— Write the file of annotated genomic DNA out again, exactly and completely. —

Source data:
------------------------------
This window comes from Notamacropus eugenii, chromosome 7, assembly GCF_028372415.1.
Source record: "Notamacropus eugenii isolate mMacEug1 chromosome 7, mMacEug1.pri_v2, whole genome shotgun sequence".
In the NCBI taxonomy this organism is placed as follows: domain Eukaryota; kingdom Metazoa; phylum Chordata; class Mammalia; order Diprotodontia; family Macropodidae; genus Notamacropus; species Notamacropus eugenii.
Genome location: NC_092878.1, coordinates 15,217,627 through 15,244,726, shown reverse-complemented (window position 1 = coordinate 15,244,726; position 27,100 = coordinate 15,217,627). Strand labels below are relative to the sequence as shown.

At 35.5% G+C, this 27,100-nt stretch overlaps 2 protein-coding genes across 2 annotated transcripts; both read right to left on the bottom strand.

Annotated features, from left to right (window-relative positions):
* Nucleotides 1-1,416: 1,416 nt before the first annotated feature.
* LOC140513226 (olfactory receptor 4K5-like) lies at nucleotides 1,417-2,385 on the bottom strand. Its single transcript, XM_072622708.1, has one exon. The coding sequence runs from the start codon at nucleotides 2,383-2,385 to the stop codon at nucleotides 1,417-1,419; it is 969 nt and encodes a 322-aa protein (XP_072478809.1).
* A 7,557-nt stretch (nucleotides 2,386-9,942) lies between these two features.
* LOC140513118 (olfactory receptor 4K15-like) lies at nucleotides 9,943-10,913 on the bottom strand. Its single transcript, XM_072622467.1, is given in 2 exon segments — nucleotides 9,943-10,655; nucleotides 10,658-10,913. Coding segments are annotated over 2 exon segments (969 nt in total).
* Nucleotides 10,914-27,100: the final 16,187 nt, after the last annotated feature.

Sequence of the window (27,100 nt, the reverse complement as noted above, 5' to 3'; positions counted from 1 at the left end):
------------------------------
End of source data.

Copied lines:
This window comes from Notamacropus eugenii, chromosome 7, assembly GCF_028372415.1.
Source record: "Notamacropus eugenii isolate mMacEug1 chromosome 7, mMacEug1.pri_v2, whole genome shotgun sequence".
In the NCBI taxonomy this organism is placed as follows: domain Eukaryota; kingdom Metazoa; phylum Chordata; class Mammalia; order Diprotodontia; family Macropodidae; genus Notamacropus; species Notamacropus eugenii.
Genome location: NC_092878.1, coordinates 15,217,627 through 15,244,726, shown reverse-complemented (window position 1 = coordinate 15,244,726; position 27,100 = coordinate 15,217,627). Strand labels below are relative to the sequence as shown.

At 35.5% G+C, this 27,100-nt stretch overlaps 2 protein-coding genes across 2 annotated transcripts; both read right to left on the bottom strand.

Annotated features, from left to right (window-relative positions):
* Nucleotides 1-1,416: 1,416 nt before the first annotated feature.
* LOC140513226 (olfactory receptor 4K5-like) lies at nucleotides 1,417-2,385 on the bottom strand. Its single transcript, XM_072622708.1, has one exon. The coding sequence runs from the start codon at nucleotides 2,383-2,385 to the stop codon at nucleotides 1,417-1,419; it is 969 nt and encodes a 322-aa protein (XP_072478809.1).
* A 7,557-nt stretch (nucleotides 2,386-9,942) lies between these two features.
* LOC140513118 (olfactory receptor 4K15-like) lies at nucleotides 9,943-10,913 on the bottom strand. Its single transcript, XM_072622467.1, is given in 2 exon segments — nucleotides 9,943-10,655; nucleotides 10,658-10,913. Coding segments are annotated over 2 exon segments (969 nt in total).
* Nucleotides 10,914-27,100: the final 16,187 nt, after the last annotated feature.

Sequence of the window (27,100 nt, the reverse complement as noted above, 5' to 3'; positions counted from 1 at the left end):